A nightshot showing the first image of a rare okapi to be photographed in the wild in Congo’s Virunga Forest taken 6 August 2008, as released by the Zoological Society of London to Reuters on 11 September 2008.
Image: Zoological Society of London (Handout).

The images indicate that okapi are more widely distributed in the park than was previously thought. For example, these images provide evidence that there is a previously unknown population of okapi on the east side of the Congo River. However, these animals are only found in the Congo rainforest.
Okapi were unknown to European scientists until only one century ago, although early sightings of this animal might have inspired claims of unicorn sightings by Victorian-era explorers. Male okapi have two horns on their foreheads, but when seen from the side, these two horns can look like one.
“Stories came back of this mythical creature and the fact that it might be a unicorn,” Kumpel mentioned.
Unfortunately, these mythological “unicorns of Africa” are under threat from poaching by the African bush-meat trade. Virunga National Park is near the Rwanda and Uganda borders, and is still occupied by Congolese and Rwandan rebels, who have hidden in its dense forests for more than a decade and used parts of it as bases to launch attacks.
Besides fighting government forces, these rebels also engage in the bush-meat trade, and okapi meat from the Virunga National Park is now regularly on sale in the nearby town of Beni. The Zoological Society of London survey team warns that if poaching continues, okapi could — tragically — become extinct in the Park within a few short years.
The Virunga National Park is also home to a population of endangered moumtain gorillas.
Earlier this year, the Zoological Society used a camera trap to photograph another shy mammal, a pygmy hippopotamus, in Liberia.
Even though okapi are shy and very rare in the wild, there are some animals in zoo breeding programs throughout the world. Below is a picture of a female at the Berlin Zoo accompanied by her two-week-old calf.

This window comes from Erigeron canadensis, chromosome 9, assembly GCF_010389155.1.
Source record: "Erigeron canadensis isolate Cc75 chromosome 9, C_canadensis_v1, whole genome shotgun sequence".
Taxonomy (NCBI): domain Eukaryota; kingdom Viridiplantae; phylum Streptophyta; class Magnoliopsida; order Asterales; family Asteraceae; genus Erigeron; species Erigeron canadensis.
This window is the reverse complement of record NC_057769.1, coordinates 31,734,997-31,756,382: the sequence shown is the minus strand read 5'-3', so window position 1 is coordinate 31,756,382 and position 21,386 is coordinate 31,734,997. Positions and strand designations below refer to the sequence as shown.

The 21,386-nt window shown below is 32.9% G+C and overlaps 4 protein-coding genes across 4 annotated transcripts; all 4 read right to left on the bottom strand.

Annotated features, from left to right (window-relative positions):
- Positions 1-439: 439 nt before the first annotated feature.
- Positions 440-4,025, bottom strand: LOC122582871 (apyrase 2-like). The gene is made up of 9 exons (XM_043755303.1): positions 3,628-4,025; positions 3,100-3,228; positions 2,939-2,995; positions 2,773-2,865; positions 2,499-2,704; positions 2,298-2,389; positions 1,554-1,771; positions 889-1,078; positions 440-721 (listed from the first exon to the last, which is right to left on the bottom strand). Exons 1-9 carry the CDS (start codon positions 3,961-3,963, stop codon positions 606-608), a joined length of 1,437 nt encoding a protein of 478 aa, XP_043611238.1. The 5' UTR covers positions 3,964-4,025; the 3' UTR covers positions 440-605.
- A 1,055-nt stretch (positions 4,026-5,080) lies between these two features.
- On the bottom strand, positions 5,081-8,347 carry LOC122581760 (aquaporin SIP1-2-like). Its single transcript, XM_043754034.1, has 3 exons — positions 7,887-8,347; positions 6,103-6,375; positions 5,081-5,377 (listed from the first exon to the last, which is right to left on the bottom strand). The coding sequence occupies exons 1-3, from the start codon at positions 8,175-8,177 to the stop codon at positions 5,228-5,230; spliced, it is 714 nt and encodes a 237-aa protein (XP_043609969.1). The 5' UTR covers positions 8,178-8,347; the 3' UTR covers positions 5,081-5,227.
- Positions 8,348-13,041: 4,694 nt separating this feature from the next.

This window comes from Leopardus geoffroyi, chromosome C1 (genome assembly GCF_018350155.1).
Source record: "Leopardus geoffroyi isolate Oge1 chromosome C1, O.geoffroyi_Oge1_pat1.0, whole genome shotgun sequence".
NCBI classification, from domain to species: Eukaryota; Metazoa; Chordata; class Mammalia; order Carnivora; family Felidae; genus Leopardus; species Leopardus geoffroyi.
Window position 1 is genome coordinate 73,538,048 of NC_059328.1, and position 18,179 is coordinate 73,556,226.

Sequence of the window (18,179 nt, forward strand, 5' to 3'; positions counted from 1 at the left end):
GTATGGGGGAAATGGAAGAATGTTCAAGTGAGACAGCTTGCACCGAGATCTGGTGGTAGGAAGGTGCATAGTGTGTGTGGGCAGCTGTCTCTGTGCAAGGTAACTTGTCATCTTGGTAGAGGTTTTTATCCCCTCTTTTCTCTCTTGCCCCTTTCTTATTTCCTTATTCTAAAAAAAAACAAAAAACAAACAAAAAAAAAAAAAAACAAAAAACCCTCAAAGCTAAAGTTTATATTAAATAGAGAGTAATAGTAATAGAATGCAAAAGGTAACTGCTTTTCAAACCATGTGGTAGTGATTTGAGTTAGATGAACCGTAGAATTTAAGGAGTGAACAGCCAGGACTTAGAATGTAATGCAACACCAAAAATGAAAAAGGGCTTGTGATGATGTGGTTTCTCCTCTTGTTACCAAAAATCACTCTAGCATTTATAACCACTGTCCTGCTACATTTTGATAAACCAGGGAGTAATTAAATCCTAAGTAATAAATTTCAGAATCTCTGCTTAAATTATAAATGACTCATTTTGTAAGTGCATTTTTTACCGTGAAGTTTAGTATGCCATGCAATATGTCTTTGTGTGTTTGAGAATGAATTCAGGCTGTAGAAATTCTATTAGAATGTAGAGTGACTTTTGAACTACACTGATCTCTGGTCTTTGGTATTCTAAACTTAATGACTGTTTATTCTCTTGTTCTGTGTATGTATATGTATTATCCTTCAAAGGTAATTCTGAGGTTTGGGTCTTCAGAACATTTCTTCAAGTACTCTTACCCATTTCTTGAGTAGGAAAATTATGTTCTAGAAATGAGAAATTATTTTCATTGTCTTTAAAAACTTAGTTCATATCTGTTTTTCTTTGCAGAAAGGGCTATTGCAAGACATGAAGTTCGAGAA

A two-week old Okapi stands beside its mother at an enclosure in Berlin Zoo, 5 October 2007.
Image: Arnd Wiegmann (Reuters).

This story is a follow-up on an earlier piece that I wrote: Rare Cousin to the Giraffe Found.
Source
Zoological Society of London press release.
You can help conserve wild okapi
Okapi conservation donations (they also include lots more images of these unusual animals on this site).

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About GrrlScientist

grrlscientist is the pseudonym of an evolutionary biologist and ornithologist who writes about evolution, ethology, and ecology, especially in birds. After earning a degree in microbiology (thesis focus: virology) and working at the Fred Hutchinson Cancer Research Center in Seattle, she earned her PhD in zoology from the University of Washington in Seattle, where she studied the molecular correlates of testosterone and behaviour in white-crowned sparrows. She then worked a Chapman Postdoctoral Fellow at the American Museum of Natural History in New York City, where she studied the speciation and distribution of lories and other parrots throughout the South Pacific Islands. A discarded scientist, she returned to her roots: writing. Formerly hosted by The Guardian (UK), she now writes about science for Forbes and for the non-profit think tank, the Evolution Institute and she writes podcasts for BirdNote Radio. An avid lifelong birder and aviculturist, she lives with a flock of songbirds and parrots somewhere in Germany.
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0 Responses to Rare Okapi Photographed in the Rainforests of Africa

  1. Becca says:

    Okapi calves are extremely adorable. They look like goat-zebra-hybrids. It’s closest relative is really the giraffe?!

  2. RM says:

    It is really sad to think of endangered species as bushmeat.

  3. Becca — yes, the okapi are the giraffe’s closest relatives (except for other giraffes, of course).
    RM — yeah, i agree. it saddens me greatly to see this happening, but the rebels view everything as “supporting” the hated government, so their quest is to destroy everything, even endangered wildlife.